by Scott A. Travers

Hurricane Katrina in 2005; Superstorm Sandy in 2012; Hurricanes Harvey and Irma in 2017; and the Napa Valley fires of 2017 have focused Americans’ attention over and again on the grim consequences of a potential disaster. Whether manmade or natural, the need to be prepared for such a catastrophe is of supreme importance.

The phrase “potential disaster” also encompasses such ominous black swan events as a nuclear weapon of mass destruction being unleashed by a terrorist force on a major U.S. city and an electro-magnetic pulse (EMP) attack that could potentially cripple a significant portion of the U.S. power grid and render useless unprotected electronic devices. A nuclear event or an EMP attack could lead to mass death and destruction of such insurmountable magnitude that it would pose a threat to all humanity.

Simple survival is the principal priority, of course. The U.S. Department of Homeland Security has made survival guidelines available for nuclear events. But beyond safeguarding your person, anyone who collects rare coins or has gold or silver bullion as a form of “insurance” should give careful consideration to how those coins or bullion would be safeguarded or accessed in an emergency–and how he or she would be protected against serious financial loss in the event these assets were lost, damaged or destroyed.

Unfortunately, disasters have become all too real for millions of Americans during the 21st century. Two of the worst, in fact, were virtually predicted by the Federal Emergency Management Agency (FEMA), the agency that coordinates disaster relief for the federal government.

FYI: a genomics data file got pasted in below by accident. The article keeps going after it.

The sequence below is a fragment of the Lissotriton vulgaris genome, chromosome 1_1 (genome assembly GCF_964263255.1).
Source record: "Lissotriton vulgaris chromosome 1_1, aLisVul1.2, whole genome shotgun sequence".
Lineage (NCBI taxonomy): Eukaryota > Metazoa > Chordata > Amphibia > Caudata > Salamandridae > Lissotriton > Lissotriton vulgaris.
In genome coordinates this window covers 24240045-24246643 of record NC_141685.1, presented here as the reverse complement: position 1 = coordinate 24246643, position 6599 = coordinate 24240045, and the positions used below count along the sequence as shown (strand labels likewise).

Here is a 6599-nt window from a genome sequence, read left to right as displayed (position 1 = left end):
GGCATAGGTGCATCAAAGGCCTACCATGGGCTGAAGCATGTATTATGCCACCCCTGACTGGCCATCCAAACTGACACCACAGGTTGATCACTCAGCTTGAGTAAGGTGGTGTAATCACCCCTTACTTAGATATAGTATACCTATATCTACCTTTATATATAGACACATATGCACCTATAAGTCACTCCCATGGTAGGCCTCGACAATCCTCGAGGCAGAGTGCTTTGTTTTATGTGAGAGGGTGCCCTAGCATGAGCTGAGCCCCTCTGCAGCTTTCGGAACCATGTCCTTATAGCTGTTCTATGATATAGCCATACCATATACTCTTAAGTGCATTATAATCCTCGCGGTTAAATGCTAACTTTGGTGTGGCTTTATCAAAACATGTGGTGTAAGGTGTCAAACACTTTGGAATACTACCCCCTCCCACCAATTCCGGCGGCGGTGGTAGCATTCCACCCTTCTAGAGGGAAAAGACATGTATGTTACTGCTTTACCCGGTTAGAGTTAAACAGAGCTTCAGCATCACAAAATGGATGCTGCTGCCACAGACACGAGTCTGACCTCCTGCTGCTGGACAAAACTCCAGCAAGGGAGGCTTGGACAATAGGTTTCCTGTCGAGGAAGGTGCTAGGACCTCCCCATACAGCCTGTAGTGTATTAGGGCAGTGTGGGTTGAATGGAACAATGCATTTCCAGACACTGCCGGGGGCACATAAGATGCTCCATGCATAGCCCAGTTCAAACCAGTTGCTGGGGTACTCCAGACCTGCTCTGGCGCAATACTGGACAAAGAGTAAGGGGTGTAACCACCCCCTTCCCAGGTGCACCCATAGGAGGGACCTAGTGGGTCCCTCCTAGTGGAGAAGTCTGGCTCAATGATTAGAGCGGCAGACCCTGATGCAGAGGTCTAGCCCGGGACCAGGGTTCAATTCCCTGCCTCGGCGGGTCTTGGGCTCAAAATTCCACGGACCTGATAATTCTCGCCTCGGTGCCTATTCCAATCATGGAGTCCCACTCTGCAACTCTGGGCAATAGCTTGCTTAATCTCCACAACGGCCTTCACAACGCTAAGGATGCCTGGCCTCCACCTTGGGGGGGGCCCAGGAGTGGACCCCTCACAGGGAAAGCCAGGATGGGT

In meetings before Sept. 11, 2001, FEMA identified three major catastrophic risks to the United States:

  • A terrorist attack against New York City;
  • A hurricane of cataclysmic proportions hitting New Orleans; and
  • A high-magnitude earthquake in San Francisco.

Since then, we’ve lived through the 9/11 terrorist attack on New York and, more recently, we’ve witnessed the devastation of superstorms and hurricanes. In 2005, New Orleans suffered tremendous loss of life and property from Hurricane Katrina.  And though San Francisco hasn’t yet been subjected to another historic earthquake like the one in 1906, there have been smaller quakes in the California area to remind us of what has been – and what may yet happen again.

So now, in the face of terrorist attacks, flooding, wildfires and earthquakes, the question very clearly presents itself: What can be done to protect your coins against potential disaster?

Storage and security have always been vital concerns for people who collect and own rare and valuable coins – but in the current climate, the approaches and methodologies required to provide adequate protection have taken on a completely new dimension. It’s more important than ever to store your coins safely and securely, insure them sufficiently against potential loss or damage, including the risk of terrorism, and keep everything in perspective so that you’ll be able to continue collecting coins in the future.

Before even addressing how to react to catastrophe, the first thing you need to consider is insurance.

After Sept. 11th, premium rates for insurance against terrorism increased very significantly and reinsurance by secondary insurers became difficult or impossible for primary insurers to obtain. As a result, primary insurers canceled insurance in virtually all areas of American life, including insurance for rare coins. They simply could not afford to assume further exposure to this risk.